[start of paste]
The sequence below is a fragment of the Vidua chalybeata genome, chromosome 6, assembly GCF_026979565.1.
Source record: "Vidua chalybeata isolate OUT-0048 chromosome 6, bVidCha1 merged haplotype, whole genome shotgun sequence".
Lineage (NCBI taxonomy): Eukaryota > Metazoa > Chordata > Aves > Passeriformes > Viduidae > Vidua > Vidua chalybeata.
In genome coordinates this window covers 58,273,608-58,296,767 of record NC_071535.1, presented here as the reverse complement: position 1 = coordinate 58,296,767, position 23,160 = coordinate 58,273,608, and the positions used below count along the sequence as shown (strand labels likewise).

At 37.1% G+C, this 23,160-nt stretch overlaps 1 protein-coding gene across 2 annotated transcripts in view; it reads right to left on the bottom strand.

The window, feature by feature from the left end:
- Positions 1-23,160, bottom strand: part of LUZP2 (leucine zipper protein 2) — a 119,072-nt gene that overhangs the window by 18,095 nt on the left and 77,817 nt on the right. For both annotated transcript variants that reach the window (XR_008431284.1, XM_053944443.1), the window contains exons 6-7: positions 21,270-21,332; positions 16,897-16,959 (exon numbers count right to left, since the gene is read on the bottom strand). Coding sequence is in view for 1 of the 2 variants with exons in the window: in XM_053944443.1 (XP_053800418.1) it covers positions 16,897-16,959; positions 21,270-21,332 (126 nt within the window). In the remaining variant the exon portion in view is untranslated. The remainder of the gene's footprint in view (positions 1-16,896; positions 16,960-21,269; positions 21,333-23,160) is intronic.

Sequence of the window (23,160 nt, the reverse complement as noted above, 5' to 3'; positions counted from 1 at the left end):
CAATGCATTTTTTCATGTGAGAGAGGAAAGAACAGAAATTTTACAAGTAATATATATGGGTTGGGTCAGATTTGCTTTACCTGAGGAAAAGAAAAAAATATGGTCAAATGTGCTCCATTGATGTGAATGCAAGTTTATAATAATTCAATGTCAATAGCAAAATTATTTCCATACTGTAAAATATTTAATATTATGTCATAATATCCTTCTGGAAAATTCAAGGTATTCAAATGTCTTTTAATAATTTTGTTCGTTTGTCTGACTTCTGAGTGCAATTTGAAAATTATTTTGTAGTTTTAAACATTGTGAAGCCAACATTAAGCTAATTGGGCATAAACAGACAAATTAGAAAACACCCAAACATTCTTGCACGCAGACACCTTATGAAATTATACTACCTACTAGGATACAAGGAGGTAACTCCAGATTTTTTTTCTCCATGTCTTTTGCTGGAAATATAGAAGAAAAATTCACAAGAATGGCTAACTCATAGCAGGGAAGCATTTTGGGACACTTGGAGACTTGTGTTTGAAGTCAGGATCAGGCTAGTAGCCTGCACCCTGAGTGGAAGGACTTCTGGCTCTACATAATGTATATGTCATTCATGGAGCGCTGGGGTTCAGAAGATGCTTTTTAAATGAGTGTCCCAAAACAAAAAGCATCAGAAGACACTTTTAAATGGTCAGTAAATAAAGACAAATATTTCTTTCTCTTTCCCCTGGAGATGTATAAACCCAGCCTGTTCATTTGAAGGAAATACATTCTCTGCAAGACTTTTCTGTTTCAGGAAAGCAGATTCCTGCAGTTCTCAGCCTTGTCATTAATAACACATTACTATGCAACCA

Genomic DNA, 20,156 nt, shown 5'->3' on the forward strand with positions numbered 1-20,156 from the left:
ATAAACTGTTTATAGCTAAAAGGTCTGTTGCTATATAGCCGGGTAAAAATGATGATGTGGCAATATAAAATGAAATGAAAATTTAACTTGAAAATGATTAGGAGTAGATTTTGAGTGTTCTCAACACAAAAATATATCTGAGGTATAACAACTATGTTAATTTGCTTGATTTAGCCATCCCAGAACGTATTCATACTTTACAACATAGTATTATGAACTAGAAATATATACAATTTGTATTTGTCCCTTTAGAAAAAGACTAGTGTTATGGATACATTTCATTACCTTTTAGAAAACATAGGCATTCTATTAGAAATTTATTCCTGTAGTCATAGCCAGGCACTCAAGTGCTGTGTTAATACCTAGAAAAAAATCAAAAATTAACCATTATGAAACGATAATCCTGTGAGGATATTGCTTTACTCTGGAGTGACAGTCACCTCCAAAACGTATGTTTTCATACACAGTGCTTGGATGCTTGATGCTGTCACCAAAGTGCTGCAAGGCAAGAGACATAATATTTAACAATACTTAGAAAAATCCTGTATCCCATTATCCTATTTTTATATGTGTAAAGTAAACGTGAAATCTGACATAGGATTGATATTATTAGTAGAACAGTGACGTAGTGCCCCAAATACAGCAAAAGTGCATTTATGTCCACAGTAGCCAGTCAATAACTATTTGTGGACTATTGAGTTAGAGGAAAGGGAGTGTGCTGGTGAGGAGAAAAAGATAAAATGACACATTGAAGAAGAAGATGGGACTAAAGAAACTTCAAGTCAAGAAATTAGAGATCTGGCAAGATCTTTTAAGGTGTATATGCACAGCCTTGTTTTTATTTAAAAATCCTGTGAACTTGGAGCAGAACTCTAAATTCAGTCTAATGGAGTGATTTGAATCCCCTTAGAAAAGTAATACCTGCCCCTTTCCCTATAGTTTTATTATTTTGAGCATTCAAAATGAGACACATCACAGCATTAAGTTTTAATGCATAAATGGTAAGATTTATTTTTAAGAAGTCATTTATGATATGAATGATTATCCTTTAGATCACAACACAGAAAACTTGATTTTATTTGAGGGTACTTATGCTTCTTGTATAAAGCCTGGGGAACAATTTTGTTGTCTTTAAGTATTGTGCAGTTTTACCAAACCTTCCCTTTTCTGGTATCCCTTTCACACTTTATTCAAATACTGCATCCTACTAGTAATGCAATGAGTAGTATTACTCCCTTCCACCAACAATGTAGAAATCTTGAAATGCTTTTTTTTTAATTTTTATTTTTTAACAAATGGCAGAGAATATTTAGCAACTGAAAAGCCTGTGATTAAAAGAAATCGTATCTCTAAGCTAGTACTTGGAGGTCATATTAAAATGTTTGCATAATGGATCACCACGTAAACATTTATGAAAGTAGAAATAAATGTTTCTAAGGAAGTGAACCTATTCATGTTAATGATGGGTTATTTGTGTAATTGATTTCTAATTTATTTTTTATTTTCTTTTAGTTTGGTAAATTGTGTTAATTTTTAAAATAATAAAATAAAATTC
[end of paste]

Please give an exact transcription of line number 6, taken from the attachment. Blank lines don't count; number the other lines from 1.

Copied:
The window, feature by feature from the left end: